New views of the economic bust consider finance as a dynamic ecosystem.
Some time in mid-2008, mortgage defaults reached a critical mass. Wall Street went into free fall, and the US economy began to unravel. Then, like tumbling dominoes, economies around the world followed suit.
How could a few Americans defaulting on mortgages send the world economic system into a tailspin? There are probably as many answers as there are economists – maybe more. But for one school of economic thought, the more fundamental question is, why did almost no one see it coming? For these economists, the recent collapse reveals problems not just with the financial structure, but with how people conceive of and model the economy. A myopia pervades mainstream economic thinking, they charge. It fails to capture the dynamic – and somewhat chaotic – nature of what’s essentially a living system.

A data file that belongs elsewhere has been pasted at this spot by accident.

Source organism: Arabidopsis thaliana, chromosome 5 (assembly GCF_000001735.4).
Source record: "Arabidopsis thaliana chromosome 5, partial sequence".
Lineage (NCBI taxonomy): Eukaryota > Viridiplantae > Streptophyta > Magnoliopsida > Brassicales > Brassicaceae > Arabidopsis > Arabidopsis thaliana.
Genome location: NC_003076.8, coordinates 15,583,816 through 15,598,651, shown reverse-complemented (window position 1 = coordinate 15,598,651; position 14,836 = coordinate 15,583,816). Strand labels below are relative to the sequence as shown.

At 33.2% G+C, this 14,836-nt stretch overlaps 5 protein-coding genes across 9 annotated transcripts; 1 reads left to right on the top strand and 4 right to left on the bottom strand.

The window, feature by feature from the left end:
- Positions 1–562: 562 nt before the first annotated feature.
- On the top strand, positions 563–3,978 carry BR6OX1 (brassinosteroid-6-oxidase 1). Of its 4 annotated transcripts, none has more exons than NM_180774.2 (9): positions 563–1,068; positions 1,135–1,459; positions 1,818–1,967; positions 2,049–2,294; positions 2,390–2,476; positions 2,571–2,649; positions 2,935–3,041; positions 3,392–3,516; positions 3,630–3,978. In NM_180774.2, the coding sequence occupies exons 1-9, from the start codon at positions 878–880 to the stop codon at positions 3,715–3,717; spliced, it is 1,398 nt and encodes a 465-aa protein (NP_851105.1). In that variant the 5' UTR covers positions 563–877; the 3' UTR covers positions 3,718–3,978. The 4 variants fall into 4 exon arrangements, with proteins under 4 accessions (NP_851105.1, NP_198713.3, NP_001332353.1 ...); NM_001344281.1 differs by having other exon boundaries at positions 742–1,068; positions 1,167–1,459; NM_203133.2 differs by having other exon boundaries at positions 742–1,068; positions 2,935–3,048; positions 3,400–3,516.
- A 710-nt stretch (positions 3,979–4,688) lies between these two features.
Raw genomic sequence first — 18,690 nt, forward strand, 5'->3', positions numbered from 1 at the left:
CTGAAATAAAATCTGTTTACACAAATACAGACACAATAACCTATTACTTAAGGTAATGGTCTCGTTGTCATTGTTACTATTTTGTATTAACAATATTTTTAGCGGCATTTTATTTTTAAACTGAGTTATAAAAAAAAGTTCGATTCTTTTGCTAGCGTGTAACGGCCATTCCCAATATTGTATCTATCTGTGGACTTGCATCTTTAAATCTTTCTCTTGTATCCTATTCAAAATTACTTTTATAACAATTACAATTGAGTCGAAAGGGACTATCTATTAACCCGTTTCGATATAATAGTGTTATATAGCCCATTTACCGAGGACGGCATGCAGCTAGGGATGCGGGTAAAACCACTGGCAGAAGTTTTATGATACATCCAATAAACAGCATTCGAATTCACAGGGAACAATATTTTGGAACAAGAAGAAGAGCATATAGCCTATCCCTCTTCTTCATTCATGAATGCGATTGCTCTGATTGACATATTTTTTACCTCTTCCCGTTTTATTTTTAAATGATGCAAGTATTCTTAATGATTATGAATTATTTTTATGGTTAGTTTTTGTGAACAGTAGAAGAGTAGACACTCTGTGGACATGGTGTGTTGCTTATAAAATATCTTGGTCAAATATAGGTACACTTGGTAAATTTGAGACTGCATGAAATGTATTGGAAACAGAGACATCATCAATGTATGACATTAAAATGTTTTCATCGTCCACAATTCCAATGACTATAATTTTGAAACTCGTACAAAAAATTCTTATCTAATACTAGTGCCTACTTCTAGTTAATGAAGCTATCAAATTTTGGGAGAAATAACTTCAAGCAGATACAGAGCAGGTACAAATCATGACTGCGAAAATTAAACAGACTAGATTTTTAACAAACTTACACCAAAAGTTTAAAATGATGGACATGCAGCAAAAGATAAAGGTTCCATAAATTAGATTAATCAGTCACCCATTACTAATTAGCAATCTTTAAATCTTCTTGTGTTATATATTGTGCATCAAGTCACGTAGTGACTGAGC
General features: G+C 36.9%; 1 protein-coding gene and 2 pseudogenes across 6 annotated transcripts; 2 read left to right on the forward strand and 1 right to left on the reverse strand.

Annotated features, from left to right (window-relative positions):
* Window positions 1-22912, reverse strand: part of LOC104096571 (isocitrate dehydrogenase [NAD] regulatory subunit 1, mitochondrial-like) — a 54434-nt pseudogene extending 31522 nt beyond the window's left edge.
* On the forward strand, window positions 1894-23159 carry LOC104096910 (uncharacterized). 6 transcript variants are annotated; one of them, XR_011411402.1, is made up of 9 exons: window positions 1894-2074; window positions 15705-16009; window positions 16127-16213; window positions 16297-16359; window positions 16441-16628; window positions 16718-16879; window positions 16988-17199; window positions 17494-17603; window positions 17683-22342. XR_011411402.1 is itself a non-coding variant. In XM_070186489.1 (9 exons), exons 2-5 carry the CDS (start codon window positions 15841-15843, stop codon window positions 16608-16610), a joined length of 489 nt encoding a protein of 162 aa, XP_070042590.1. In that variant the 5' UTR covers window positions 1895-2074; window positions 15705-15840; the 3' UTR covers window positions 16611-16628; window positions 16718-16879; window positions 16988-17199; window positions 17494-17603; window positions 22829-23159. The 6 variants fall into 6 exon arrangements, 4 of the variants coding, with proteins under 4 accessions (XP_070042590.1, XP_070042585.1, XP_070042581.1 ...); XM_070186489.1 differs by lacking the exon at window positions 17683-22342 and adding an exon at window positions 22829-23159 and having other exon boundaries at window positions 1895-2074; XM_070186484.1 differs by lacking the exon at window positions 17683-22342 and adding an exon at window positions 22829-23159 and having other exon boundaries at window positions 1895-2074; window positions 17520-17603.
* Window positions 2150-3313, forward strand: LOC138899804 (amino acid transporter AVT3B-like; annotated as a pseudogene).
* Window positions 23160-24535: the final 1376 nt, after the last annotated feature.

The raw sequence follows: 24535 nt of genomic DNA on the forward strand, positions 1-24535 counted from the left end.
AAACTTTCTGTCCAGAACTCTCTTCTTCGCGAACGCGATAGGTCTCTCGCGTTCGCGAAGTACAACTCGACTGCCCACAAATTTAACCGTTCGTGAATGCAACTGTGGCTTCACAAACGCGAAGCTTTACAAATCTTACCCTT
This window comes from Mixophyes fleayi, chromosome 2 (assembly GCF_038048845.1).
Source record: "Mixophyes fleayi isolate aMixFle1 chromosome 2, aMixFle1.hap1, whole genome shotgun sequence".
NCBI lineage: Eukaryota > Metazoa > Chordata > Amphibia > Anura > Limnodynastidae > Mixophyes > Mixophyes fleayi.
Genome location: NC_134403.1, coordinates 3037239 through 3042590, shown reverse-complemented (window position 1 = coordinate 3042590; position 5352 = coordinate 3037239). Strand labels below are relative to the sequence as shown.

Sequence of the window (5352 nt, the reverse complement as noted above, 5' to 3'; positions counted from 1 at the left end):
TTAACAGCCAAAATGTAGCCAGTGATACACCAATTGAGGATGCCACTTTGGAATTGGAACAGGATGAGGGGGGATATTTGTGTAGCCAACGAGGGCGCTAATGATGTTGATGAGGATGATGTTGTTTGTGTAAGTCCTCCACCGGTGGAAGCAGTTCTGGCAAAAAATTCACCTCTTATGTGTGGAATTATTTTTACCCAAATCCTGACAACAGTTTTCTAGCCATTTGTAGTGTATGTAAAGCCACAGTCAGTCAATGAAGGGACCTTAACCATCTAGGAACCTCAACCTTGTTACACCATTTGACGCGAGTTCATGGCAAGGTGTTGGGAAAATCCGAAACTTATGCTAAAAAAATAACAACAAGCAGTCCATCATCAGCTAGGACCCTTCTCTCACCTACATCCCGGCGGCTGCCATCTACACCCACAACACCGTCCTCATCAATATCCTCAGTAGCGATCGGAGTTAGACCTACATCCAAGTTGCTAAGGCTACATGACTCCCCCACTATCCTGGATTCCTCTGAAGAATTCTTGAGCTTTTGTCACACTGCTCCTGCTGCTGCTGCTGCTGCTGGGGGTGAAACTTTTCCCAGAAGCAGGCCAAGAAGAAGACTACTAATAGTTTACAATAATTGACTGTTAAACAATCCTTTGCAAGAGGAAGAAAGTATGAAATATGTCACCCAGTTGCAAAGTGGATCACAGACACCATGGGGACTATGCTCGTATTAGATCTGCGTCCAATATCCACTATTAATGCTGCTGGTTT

“We’re moving from looking at the economy in equilibrium to looking at the economy as a dynamic system that’s always changing,” says W. Brian Arthur, an external professor at the Santa Fe Institute in New Mexico. “It’s very much alive, ever-changing, and it’s never at equilibrium.”
Mr. Arthur envisions the economy as an ever-evolving ecosystem. With this as a starting assumption, it’s immediately clear that examining any part of this ecosystem in isolation, the reductionist approach that has dominated scientific inquiry since at least the Enlightenment – and which dominates economic theory now – will miss potentially game-changing interactions. That’s because self-organizing systems – the neurons that constitute your brain, the bees that make hives, and the humans that create markets – have what are called emergent properties. And it’s near impossible to predict these supremely important emergent behaviors by examining just the parts of the whole.
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